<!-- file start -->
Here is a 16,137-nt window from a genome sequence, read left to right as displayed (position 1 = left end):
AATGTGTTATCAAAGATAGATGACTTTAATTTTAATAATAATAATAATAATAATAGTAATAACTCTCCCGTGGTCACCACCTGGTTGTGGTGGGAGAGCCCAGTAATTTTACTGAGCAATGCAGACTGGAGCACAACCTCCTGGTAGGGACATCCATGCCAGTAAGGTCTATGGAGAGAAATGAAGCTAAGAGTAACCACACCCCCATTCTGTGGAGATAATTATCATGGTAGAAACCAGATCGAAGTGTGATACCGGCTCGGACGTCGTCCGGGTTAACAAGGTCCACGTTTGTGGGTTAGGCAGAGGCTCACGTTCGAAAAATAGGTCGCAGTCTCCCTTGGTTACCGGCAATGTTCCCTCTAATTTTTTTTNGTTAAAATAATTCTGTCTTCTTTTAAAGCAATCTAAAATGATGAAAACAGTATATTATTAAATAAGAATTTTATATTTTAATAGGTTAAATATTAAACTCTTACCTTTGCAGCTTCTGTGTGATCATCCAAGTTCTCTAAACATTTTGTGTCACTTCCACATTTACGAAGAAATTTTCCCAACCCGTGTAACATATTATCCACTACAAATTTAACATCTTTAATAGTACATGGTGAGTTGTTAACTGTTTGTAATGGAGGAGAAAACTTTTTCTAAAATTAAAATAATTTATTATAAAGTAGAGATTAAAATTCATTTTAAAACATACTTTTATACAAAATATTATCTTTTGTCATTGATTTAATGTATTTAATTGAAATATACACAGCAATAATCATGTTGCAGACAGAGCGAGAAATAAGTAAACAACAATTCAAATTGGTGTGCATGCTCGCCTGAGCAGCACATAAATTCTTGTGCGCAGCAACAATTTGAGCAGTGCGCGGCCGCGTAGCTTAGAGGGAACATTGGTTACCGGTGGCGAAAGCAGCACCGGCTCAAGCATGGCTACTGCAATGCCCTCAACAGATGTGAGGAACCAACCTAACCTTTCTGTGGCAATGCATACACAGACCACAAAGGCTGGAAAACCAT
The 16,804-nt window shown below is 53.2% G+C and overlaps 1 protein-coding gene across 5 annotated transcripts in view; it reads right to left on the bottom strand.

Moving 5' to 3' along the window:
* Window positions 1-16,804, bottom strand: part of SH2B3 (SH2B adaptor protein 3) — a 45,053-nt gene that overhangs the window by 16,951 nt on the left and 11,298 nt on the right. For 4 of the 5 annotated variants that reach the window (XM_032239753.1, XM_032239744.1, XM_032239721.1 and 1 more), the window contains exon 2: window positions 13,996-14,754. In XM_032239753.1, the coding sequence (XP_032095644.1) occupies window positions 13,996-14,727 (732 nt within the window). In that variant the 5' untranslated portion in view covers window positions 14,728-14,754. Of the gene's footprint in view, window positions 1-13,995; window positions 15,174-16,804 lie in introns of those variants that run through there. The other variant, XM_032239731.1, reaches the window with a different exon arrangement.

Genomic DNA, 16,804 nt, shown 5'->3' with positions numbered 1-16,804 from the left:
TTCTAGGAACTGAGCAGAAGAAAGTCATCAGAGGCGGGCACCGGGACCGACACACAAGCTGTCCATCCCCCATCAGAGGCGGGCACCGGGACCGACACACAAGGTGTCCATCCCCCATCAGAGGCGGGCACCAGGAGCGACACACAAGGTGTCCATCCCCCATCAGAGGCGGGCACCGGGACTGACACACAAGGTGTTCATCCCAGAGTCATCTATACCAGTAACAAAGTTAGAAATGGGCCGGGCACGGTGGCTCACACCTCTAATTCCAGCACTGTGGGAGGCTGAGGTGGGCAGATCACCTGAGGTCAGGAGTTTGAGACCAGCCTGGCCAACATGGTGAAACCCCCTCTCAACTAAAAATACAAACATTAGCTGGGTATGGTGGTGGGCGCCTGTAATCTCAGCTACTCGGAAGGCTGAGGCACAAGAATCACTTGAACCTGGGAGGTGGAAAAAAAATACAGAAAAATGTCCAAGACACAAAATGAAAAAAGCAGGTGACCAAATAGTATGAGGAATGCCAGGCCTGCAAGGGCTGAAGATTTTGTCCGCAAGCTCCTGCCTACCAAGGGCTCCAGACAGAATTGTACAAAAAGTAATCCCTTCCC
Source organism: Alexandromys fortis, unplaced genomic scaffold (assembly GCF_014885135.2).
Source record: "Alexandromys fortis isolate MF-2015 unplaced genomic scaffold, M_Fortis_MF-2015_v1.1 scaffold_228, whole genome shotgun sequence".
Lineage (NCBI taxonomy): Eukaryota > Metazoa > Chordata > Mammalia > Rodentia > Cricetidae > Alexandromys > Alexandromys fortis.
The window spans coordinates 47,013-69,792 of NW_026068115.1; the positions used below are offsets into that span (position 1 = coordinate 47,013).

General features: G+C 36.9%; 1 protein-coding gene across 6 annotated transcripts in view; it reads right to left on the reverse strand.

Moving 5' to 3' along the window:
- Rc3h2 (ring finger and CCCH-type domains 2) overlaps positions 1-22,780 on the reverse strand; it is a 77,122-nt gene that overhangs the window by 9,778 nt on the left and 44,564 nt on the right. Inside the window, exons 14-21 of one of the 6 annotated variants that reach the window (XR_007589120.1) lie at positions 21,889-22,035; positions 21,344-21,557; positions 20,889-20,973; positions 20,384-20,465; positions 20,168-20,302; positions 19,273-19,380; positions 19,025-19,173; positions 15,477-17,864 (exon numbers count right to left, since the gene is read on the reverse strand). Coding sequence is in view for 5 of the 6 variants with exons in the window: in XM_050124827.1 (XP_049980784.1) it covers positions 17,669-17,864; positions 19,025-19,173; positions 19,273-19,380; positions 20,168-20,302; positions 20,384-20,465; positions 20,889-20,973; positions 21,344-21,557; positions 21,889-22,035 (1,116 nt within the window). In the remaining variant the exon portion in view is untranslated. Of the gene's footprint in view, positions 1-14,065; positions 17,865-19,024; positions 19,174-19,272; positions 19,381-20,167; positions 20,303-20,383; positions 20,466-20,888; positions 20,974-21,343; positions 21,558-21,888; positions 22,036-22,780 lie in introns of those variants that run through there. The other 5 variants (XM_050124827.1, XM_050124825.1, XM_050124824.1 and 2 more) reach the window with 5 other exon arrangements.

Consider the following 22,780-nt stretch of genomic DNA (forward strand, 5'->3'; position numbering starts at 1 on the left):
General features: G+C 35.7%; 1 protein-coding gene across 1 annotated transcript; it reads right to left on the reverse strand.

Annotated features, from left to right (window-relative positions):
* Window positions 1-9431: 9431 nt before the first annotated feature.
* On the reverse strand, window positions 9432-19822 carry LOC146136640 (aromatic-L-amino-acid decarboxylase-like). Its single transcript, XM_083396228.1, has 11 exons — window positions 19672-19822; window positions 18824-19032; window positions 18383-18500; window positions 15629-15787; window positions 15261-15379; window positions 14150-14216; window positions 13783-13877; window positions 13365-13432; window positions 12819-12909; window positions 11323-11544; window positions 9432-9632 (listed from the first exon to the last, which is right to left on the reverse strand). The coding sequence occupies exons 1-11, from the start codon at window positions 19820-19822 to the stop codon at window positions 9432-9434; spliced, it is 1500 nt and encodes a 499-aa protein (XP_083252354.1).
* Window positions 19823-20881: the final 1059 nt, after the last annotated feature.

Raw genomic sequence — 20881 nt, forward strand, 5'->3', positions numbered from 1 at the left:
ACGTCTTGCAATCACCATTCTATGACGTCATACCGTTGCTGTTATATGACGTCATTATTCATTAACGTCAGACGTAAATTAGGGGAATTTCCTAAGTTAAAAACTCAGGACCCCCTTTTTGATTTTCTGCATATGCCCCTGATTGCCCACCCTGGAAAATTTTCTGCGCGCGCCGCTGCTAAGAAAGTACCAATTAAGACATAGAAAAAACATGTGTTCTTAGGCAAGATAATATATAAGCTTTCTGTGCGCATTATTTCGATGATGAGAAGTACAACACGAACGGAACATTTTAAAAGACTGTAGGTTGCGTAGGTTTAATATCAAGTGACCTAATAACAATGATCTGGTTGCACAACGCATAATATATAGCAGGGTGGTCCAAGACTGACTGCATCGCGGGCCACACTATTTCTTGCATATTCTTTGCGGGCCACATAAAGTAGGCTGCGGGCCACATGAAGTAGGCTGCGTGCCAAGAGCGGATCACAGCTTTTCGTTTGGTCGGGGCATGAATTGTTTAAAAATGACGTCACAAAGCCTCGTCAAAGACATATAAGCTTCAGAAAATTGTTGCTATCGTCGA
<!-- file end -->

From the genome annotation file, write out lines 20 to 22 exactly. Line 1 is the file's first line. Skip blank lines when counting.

* Window positions 19823-20881: the final 1059 nt, after the last annotated feature.

Raw genomic sequence — 20881 nt, forward strand, 5'->3', positions numbered from 1 at the left:
ACGTCTTGCAATCACCATTCTATGACGTCATACCGTTGCTGTTATATGACGTCATTATTCATTAACGTCAGACGTAAATTAGGGGAATTTCCTAAGTTAAAAACTCAGGACCCCCTTTTTGATTTTCTGCATATGCCCCTGATTGCCCACCCTGGAAAATTTTCTGCGCGCGCCGCTGCTAAGAAAGTACCAATTAAGACATAGAAAAAACATGTGTTCTTAGGCAAGATAATATATAAGCTTTCTGTGCGCATTATTTCGATGATGAGAAGTACAACACGAACGGAACATTTTAAAAGACTGTAGGTTGCGTAGGTTTAATATCAAGTGACCTAATAACAATGATCTGGTTGCACAACGCATAATATATAGCAGGGTGGTCCAAGACTGACTGCATCGCGGGCCACACTATTTCTTGCATATTCTTTGCGGGCCACATAAAGTAGGCTGCGGGCCACATGAAGTAGGCTGCGTGCCAAGAGCGGATCACAGCTTTTCGTTTGGTCGGGGCATGAATTGTTTAAAAATGACGTCACAAAGCCTCGTCAAAGACATATAAGCTTCAGAAAATTGTTGCTATCGTCGA